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Scattering microscopy takes single-particle tracking to the next level

Interferometric scattering microscopy enables extended monitoring of gold-nanoparticle-labeled membrane proteins with impressive spatiotemporal resolution.

Cellular membranes are rich sites of biological processes that affect cell morphology, movement, signaling, gene expression, and more. Methods that allow the movements of individual membrane proteins to be tracked over time can yield meaningful biological insight and are therefore the subject of intense development. Many such methods are based on fluorescence microscopy, in which a protein of interest is labeled with a dye or fluorophore and tracked over time. While important, these methods are limited by the brightness and photostability of the dyes, which constrain the duration, speed, and resolution of single-particle tracking.

A lateral diffusion trajectory for gold-nanoparticle-labeled EGFR. Reproduced with permission from Taylor et al. (2019), Springer Nature.

Vahid Sandoghdar, at the Max Planck Institute for the Science of Light, and Richard Taylor, a postdoctoral fellow in Sandoghdar’s research group, wanted to bypass the limitations associated with fluorescence microscopy in order to tackle the challenge of tracking membrane proteins with high spatial and temporal resolution over long periods of time in living cells. For this, they and their colleagues turned to interferometric scattering microscopy (iSCAT), a method that Sandoghdar has pioneered for nearly two decades. Sandoghdar notes that the work builds on previous developments from his group that used iSCAT to track viruses and monitor single proteins.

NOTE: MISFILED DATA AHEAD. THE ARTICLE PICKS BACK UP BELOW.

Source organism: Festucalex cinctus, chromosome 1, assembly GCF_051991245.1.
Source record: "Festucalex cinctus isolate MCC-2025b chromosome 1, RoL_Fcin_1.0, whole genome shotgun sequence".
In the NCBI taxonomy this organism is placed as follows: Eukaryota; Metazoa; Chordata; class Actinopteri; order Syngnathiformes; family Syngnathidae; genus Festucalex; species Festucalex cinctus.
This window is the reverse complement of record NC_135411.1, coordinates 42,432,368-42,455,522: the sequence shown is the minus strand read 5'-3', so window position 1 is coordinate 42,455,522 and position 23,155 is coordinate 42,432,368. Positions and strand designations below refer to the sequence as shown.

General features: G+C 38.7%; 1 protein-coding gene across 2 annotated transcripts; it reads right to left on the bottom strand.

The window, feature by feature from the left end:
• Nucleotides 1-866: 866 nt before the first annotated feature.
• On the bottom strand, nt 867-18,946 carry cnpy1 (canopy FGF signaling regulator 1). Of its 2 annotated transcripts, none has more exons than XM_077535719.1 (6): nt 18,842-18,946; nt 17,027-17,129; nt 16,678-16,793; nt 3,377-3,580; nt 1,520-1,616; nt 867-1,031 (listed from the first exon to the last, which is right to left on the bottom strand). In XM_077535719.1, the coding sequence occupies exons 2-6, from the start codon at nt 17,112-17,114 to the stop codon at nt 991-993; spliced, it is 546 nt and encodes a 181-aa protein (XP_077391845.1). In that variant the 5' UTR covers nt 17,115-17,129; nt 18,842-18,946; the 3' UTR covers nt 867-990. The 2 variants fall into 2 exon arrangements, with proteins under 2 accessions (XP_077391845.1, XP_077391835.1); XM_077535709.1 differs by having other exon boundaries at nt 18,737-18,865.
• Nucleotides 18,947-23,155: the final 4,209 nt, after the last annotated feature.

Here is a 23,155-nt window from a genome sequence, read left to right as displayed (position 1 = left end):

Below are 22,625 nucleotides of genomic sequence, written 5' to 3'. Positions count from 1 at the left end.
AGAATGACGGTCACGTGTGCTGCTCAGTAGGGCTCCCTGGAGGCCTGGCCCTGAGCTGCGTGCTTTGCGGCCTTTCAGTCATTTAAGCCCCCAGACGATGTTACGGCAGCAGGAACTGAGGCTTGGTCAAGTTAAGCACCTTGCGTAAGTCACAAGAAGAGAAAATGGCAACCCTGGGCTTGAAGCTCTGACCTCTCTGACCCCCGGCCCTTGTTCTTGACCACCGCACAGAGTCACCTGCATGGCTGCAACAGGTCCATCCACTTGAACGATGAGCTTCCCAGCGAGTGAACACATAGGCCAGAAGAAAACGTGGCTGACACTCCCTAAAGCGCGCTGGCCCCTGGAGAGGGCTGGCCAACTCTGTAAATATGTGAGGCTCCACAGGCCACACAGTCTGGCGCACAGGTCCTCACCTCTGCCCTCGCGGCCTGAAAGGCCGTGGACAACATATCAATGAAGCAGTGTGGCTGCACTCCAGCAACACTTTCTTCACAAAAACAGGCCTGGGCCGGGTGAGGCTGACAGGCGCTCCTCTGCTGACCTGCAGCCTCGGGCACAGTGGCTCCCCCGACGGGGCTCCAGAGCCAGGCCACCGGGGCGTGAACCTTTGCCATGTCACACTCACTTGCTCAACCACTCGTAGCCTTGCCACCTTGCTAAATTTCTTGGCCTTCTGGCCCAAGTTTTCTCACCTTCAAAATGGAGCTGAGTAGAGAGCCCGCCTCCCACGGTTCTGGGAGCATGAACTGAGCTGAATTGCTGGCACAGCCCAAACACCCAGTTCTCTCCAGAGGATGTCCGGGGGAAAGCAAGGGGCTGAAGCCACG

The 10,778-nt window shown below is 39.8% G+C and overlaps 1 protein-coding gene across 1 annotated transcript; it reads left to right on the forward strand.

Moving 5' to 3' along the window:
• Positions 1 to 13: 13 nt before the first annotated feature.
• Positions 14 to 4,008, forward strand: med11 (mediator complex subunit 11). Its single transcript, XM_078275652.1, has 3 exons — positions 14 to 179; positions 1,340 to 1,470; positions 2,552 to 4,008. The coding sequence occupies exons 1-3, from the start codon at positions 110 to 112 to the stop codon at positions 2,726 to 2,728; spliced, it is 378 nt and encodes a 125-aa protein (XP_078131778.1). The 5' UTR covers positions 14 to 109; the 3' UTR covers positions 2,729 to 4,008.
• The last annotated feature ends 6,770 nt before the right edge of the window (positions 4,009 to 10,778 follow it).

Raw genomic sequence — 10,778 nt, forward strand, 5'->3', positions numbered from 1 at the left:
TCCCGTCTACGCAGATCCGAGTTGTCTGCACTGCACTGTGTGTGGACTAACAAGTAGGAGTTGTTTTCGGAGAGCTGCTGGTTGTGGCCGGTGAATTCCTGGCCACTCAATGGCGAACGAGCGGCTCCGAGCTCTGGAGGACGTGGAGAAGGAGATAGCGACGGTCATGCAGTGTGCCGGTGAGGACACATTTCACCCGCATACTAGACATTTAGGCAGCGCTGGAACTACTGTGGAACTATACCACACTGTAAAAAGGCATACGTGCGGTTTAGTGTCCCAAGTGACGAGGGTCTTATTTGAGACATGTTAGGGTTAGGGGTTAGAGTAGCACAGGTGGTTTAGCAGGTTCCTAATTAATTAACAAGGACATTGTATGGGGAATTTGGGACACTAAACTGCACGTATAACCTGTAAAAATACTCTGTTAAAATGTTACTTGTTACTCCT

iSCAT is a sensitive technique based on the detection of the light a molecule scatters after illumination, and it has been used to track even single unlabeled proteins. However, tracking becomes quite challenging when it is done in the context of a cell, because the cell gives rise to constantly changing, speckle-like background, making it hard to detect the scattering specific to the particle of interest. To address the challenge of this fluctuating background, the researchers developed and implemented an algorithm that allowed them to extract the full point spread function of the object being tracked directly from each frame. They then determined the movement of the particle by cross-correlating positions between individual frames. Finally, to get the most information possible from the method, the researchers pushed the approach into 3D by exploiting distinct ring features of the extracted point spread functions to determine the precise axial position of the tracked particles.